Shooting stars or meteors are a phenomenon that can be seen throughout the year and that causes great expectation both in children and adults, especially if it can be seen more easily, intensity and quantity. This is what happens at certain times of the year, when the famous star showers occur.
This year, the rain of Leonidas can be seen from last November 6 until the 30th of the same month. But nevertheless, Its maximum will be this weekend, the night of November 16 to 17.
However, this time the Leonids are going to see with difficulty, since "for the next few days, fronts coming from high latitudes are foreseen, so there will be rains in the areas of the Cantabrian and, in general, the skies are going to be cloudy", says Natacha Payà, climatologist and collaborator of Tiempo.com. He adds that" there will not be much variation compared to last year "and that" they will be very modest, they will not be seen in a lot. "e calculates that it will be between 10 and 20 meteors per hour.
Tips not to miss the rain of stars
The first thing to do to enjoy this show is to get away from the places of greater light pollution, that is, of the cities. Thus, we must look for a dark place, without artificial light, such as a rural area or simply the countryside. Secondly, it is preferable to place yourself on an esplanade, a place without buildings or trees that cover our visual field, since this way we can contemplate the sky with greater distance and thus increase the chances of seeing meteors.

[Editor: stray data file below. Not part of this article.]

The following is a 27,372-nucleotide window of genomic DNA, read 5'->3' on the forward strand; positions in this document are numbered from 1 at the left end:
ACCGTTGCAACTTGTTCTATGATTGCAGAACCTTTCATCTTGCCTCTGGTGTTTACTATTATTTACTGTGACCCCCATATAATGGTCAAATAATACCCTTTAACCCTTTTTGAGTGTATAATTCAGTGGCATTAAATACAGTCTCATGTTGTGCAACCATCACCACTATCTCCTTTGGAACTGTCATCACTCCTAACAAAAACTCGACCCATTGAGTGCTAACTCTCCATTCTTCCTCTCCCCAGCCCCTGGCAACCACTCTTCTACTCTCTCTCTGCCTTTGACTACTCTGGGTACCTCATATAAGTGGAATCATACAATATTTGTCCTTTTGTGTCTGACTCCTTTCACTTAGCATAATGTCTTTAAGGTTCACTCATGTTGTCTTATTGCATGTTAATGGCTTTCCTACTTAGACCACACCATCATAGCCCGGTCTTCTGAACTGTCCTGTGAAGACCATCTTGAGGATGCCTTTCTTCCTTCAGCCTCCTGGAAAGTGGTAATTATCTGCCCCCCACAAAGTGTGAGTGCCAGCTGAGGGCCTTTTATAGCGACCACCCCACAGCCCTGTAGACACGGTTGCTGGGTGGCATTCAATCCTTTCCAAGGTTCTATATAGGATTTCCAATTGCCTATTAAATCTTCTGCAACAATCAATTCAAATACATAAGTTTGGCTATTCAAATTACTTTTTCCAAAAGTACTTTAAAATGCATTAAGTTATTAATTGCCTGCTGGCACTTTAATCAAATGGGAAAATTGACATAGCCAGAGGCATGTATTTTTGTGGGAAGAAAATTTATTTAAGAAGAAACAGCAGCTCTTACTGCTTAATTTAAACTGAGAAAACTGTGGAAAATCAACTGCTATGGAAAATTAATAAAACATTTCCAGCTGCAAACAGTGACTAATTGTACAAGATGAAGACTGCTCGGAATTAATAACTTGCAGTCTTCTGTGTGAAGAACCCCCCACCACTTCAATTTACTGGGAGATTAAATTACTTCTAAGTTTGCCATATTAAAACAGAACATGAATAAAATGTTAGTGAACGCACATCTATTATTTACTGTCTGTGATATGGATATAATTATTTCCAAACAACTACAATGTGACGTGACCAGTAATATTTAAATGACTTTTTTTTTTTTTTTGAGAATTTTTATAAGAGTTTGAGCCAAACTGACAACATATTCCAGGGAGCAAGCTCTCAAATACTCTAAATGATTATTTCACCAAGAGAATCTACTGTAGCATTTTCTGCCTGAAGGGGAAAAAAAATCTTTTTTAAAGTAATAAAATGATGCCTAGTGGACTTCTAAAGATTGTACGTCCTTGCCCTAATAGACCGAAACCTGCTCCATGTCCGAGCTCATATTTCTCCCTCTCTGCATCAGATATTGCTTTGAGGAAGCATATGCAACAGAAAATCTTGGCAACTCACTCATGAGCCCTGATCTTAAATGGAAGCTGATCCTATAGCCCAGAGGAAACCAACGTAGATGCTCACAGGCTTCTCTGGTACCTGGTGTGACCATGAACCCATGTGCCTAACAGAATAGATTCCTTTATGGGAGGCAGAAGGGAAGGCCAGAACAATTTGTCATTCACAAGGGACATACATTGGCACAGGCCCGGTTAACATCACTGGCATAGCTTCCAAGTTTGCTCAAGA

The problem that Payà points out this year is that light pollution will not only occur artificially, but that Leonidas rain will occur when "the Moon is beginning to diminish, which will hinder its visibility." Thus, the climatologist advises to observe them "during the early hours of the night, before the moon rises completely".
Some curiosities of the meteor shower
Although this weekend we will be able to see the rain of Leonidas, the expert points out that this phenomenon "can be seen in a way most shocking every 33 years"." The last one took place in 1998, so it won't happen again until 2031. "
Although the Leonids are well known, it points to three other star showers They leave a much more intense show, up to 120 meteors per hour. "The following will be the Geminids, between December 1 and 17, by comet Phaeton. "Then, in January, we can observe" the Quadrantids, thanks to comet C / 1490 Y1 "and, later," in August, the Lost, caused by comet 109P / Swift-Tuttle. "
Another curiosity highlighted by the expert is the difference between meteorites and meteors (Shooting Stars). Thus, he explains that "meteors are remains that a comet leaves in its path and that follow the same orbit and, when the translation movement coincides with the accumulation of these remains, they enter our atmosphere and disintegrate, so they do not arrive to the earth". On the contrary, meteorites do not completely disintegrate, so they do reach the surface of the planet.